Last Sunday’s Shore Poets was one of those special occasions when the programme worked extremely well. The new poet was Lauren Pope, Californian-born but now resident in Scotland. I think she shows considerable promise for the future – she read some well-crafted work. The Shore Poet was Jim C Wilson, whose humorous and lugubrious delivery was well suited to his poetry. The music was provided by a duo of fiddlers – real toe-tapping stuff. The featured poet was Elisabeth Burns. Her performance was, as the MC said, spell-binding. She seems to me to demonstrate in her poetry the perfect balance of lyricism and acute intellect. She read beautifully, to a huge audience. She’s one of our best.
Last night I was reading Scottish and Irish poets, past and present, as part of an SWRI international night in West Lothian. With an attentive and appreciative audience of over 100, it was very special. It was great to get feedback later over the home baking, particularly from one lady who said it made her want to re-read Yeats. Another lady told me she was also a former pupil of Craiglockhart primary school in the time MacCaig taught there. I didn’t remember her, but she would have been in a different class, and An Older Woman. Small world. The home baking hasn’t done my waist line any good – I may have to lengthen my sporran chain – but it was a great night.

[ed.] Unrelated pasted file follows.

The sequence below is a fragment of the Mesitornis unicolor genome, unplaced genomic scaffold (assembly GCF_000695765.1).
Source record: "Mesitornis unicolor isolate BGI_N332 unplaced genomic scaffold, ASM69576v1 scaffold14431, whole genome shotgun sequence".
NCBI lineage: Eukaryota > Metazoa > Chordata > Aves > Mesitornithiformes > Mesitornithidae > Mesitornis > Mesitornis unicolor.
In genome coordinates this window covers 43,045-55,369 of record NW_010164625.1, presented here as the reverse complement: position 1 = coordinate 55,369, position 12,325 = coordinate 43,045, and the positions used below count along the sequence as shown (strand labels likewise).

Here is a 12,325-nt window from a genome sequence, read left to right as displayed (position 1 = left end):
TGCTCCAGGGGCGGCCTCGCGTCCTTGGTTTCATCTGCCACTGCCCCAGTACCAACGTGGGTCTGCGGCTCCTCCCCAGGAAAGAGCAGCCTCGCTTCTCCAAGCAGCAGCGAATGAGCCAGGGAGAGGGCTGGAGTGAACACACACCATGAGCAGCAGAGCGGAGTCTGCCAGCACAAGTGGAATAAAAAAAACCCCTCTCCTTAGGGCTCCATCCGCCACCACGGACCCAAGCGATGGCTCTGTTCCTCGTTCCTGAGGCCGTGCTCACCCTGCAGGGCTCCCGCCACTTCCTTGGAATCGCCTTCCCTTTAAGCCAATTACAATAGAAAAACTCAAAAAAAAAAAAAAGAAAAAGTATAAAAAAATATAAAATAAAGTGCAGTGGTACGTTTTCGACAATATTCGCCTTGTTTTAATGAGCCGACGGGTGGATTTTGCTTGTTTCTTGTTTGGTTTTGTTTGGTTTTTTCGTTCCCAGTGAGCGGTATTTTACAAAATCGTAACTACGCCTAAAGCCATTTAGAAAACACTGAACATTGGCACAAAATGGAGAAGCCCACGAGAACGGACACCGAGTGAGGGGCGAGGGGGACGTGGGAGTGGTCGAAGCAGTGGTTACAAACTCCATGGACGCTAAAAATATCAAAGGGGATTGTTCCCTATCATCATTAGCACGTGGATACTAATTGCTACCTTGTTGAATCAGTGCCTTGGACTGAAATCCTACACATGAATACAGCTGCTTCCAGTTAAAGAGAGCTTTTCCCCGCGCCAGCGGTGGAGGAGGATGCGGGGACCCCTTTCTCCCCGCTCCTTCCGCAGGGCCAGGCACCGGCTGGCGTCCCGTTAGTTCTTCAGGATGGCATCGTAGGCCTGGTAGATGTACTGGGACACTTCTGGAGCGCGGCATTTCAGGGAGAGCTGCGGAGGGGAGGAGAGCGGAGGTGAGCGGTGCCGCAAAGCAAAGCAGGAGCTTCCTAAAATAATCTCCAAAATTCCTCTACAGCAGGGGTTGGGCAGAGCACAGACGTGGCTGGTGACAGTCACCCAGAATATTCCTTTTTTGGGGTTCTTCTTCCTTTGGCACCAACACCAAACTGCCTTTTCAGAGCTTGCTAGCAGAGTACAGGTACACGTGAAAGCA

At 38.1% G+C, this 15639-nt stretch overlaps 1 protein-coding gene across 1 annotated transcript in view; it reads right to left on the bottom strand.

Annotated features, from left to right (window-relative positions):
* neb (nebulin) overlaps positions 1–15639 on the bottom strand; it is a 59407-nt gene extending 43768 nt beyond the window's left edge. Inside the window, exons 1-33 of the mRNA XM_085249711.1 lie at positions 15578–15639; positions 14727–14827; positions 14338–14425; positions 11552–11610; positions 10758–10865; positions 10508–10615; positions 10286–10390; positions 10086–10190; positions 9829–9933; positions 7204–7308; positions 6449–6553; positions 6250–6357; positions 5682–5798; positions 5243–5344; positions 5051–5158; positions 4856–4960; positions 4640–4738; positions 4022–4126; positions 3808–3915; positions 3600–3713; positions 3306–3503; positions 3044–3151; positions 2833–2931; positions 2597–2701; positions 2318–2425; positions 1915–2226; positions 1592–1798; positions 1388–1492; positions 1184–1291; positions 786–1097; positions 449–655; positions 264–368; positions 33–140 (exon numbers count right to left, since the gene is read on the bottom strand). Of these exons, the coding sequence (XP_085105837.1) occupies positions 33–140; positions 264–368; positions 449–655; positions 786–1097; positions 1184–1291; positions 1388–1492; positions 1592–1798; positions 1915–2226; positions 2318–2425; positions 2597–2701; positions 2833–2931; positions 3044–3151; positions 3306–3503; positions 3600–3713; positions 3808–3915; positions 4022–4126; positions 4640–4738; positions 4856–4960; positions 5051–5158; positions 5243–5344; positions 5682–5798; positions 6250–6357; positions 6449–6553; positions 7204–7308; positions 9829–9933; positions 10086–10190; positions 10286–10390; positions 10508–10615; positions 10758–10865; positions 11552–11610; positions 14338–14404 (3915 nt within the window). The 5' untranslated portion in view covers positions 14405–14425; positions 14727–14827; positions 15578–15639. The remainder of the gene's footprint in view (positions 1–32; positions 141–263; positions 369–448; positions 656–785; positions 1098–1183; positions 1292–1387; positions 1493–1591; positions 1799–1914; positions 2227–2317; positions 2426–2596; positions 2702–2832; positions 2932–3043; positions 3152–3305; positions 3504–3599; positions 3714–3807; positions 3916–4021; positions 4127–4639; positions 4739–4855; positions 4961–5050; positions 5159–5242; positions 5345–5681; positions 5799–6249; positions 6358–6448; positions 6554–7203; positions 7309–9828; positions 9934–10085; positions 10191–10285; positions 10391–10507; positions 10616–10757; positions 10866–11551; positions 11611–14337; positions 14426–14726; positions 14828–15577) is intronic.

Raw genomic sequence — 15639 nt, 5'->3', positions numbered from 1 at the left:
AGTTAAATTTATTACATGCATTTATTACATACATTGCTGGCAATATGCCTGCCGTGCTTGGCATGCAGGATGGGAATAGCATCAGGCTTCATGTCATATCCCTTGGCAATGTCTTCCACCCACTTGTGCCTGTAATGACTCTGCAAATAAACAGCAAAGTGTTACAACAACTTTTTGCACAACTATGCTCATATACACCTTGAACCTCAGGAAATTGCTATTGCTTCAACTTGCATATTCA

I’m looking forward to my own Shore Poets session at the end of April, but in the meantime I’ve had an approach about doing a shorter Edinburgh reading spot earlier that month. I’m not sure I should do it. Too close to the other one? Maybe a short ‘teaser’ spot? Pondering required.
One of the tunes the excellent 17-year old piper played last night in Polbeth was ‘The Bloody Fields of Flanders’, the tune to which Hamish Henderson set his ‘Freedom Come All Ye!’ internationalist anthem. I remember Hamish singing it at one of the Poems n Pints evenings in Edinburgh’s West End Hotel, and the memory sent a shiver down my spine.
It occurs to me I’m evolving into a kind of bridge between generations of Scottish poets. I knew and remember Hamish and Norman, and many others of that generation, but I also know and admire many others of today’s generation, and I’m always very keen to promote tomorrow’s fine poets.